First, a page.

Judge fines Minnesota coffee shop $98K more for violating pandemic orders
“If the Iron Waffle continues to operate without a license, that is contempt of court,” Ramsey County Judge Laura Nelson said. “… There are procedures to challenge decisions you disagree with. There’s a process, and this is not it.”
BRAINERD, Minn. — The owner of the Iron Waffle Coffee Co. is now facing $120,000 in fines for continuing to operate her business without a license after it was revoked for repeated violations of the governor’s pandemic-driven executive orders.
During a Zoom court hearing Thursday, Sept. 9, Ramsey County Judge Laura Nelson agreed with the Office of the Minnesota Attorney General’s request to issue a $98,000 fine — $2,000 for each of the 49 days for which a Minnesota Department of Health inspector found the business operating without a food and beverage license. Nelson also agreed to postpone the fine order for 30 days at the request of Iron Waffle owner Stacy Stranne’s attorney, a time period Nelson said provided the parties an opportunity to discuss an “offramp” to reaching a resolution in the case. In the meantime, the next step in the case is court-ordered mediation.
“If the Iron Waffle continues to operate without a license, that is contempt of court,” Nelson said. “… There are procedures to challenge decisions you disagree with. There’s a process, and this is not it.”
Thursday’s hearing came after an expedited motion from Assistant Attorney General Kaitrin Vohs — representing the Minnesota Department of Health — in mid-August seeking enforcement of the court’s June 22 contempt order . In that motion, Vohs sought a $62,000 fine in addition to the $22,000 fine already ordered by Judge John H. Guthmann .
During the intervening weeks, however, the Minnesota Department of Health continued to inspect the business and found it operating without a license on 18 more days, which at $2,000 per day equated to $36,000 more in potential fines requested by Vohs Thursday.
“That fine request may seem high, but the Iron Waffle through Stacy Stranne has always been in control of the amount of that fine,” Vohs said. “… They cannot continue to operate because they disagree with a final decision that was made by the department nine months ago. There is no exception to the law for people who disagree with the law.”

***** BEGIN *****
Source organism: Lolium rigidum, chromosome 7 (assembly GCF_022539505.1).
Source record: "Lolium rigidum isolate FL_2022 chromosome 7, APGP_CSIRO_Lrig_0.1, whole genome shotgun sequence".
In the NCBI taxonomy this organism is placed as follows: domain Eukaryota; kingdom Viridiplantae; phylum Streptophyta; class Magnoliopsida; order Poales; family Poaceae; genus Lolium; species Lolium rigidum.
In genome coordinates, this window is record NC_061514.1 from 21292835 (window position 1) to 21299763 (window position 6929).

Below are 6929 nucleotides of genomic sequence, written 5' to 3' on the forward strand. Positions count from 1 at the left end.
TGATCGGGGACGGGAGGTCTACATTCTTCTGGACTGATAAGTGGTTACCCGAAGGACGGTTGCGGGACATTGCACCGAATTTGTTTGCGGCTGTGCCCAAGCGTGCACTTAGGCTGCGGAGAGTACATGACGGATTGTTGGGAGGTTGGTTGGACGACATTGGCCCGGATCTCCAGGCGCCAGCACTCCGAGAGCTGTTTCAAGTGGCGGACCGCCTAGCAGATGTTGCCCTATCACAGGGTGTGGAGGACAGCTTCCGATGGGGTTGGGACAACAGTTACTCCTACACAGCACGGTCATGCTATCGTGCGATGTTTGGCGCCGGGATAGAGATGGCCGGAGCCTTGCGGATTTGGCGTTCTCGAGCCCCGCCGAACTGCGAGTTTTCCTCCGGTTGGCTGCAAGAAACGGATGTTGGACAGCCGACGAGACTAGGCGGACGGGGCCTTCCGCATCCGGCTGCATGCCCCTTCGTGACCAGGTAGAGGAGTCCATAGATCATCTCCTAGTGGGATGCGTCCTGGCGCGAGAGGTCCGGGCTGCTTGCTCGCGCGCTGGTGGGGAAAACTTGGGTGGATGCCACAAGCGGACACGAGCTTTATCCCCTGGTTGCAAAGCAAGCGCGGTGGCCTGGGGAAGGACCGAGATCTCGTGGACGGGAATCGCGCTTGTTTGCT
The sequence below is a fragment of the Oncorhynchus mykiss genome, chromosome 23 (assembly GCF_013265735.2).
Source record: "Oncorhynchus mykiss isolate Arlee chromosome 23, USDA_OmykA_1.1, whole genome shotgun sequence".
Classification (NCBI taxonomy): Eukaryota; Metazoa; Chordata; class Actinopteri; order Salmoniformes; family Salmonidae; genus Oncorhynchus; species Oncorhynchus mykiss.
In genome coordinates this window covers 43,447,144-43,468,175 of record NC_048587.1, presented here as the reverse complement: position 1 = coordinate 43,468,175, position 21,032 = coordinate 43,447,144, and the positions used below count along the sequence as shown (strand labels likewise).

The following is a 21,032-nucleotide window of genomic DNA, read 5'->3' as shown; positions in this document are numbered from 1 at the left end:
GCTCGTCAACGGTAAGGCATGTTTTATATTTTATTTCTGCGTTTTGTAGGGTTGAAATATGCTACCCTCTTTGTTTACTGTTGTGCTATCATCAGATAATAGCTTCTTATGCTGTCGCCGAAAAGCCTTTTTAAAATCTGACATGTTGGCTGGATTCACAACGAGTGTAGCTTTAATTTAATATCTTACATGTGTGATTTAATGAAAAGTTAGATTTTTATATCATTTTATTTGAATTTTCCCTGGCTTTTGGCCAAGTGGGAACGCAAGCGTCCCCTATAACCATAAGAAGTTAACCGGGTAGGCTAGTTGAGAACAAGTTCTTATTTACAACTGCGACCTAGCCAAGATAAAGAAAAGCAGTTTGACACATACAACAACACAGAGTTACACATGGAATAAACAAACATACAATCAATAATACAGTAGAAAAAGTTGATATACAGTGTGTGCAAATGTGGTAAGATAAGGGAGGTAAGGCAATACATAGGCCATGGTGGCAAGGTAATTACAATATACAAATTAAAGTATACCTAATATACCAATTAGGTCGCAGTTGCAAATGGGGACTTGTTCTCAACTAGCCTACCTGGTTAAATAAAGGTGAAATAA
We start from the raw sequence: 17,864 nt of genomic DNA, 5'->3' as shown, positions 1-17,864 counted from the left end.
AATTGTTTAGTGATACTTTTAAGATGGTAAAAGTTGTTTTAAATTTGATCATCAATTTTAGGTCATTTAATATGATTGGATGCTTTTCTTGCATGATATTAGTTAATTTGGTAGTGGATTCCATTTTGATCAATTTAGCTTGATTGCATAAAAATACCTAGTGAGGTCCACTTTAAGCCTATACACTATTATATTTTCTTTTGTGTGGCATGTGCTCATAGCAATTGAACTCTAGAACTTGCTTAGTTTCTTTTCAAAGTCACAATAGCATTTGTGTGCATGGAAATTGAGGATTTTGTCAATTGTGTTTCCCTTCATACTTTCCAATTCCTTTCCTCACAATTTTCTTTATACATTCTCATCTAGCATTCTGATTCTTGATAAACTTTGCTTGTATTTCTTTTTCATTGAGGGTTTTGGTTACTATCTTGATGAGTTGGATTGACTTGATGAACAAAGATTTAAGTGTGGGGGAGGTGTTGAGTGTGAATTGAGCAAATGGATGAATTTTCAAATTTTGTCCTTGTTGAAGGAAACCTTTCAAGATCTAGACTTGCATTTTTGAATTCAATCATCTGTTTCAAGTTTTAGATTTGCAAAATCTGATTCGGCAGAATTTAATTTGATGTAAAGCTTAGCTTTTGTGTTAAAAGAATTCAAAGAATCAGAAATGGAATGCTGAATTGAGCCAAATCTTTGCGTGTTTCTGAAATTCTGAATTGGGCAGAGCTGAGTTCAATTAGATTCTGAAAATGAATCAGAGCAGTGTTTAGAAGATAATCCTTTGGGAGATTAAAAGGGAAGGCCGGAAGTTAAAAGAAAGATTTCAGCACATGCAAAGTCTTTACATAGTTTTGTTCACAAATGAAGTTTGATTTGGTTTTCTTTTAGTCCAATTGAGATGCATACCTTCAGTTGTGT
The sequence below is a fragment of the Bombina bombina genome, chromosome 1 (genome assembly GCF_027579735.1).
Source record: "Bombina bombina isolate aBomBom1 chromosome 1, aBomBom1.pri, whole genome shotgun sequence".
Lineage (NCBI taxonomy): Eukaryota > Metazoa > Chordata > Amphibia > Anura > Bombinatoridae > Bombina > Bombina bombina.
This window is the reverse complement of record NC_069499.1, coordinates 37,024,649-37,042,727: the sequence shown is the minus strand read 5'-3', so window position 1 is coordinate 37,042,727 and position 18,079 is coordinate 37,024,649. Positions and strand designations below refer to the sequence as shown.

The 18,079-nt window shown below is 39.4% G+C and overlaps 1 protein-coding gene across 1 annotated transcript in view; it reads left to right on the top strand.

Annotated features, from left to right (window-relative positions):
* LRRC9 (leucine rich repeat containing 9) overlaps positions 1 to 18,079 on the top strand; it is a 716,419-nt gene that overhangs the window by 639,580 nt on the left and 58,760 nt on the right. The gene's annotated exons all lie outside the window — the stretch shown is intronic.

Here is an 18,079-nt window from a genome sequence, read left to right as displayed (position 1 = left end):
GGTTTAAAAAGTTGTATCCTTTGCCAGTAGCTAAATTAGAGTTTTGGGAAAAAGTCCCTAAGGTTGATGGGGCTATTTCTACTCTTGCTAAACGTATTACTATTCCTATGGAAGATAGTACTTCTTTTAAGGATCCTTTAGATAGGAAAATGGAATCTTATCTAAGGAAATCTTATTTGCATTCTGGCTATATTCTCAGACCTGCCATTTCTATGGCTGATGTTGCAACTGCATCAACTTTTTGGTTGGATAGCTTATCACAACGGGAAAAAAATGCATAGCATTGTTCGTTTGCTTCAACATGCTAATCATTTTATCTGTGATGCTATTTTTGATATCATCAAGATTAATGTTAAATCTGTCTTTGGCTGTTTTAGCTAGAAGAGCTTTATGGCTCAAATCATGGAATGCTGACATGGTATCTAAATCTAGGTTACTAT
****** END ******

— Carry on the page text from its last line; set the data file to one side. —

Vohs said health department officials do not take pleasure in constantly enforcing the orders in place. The department is seeking compliance through monetary pressure, she noted, and would not ask the court to exercise its inherent authority to issue a warrant for Stranne’s arrest. It would, however, reserve the right to seek that consequence in the future.
“It’s 49 times that the department has had to use its resources to send out an inspector to this restaurant, just to see if it’s open,” Vohs said. “(She) endangered the public health by operating without a license. The fine amount is high, but it’s high for a reason.”
Attorney Richard Dahl, who represents Stranne, said his client was not a threat to public health and was instead the subject of a relentless campaign by the state to abuse its political power and fraudulently revoke her license.
The latest requests from the state are part of an ongoing civil lawsuit against Iron Waffle first initiated in December 2020. The lawsuit was the next step at the time after months of inspections, fines and other administrative actions failed to prevent the business from disobeying executive orders concerning mask usage and takeout requirements while continuing operation . Before the court’s contempt findings, Guthmann on May 18 granted a state motion for a temporary injunction, which sought to prevent Iron Waffle from operating without its license first revoked in December .
Dahl argued Thursday the health department lacked the authority to revoke the license in the first place under Gov. Tim Walz’s emergency powers. Dahl also made the case the state agency failed to properly notify Stranne of the revocation, depriving her of her right to appeal the decision in the proper venue and within the time frame allowed by law. He called the state’s assertion Stranne received proper notice a lie and “a pile of manure.”
“They have abused the law and declared here that they are going to twist the Emergency Powers Act and allow the governor to act as a dictator on all issues of law,” Dahl said.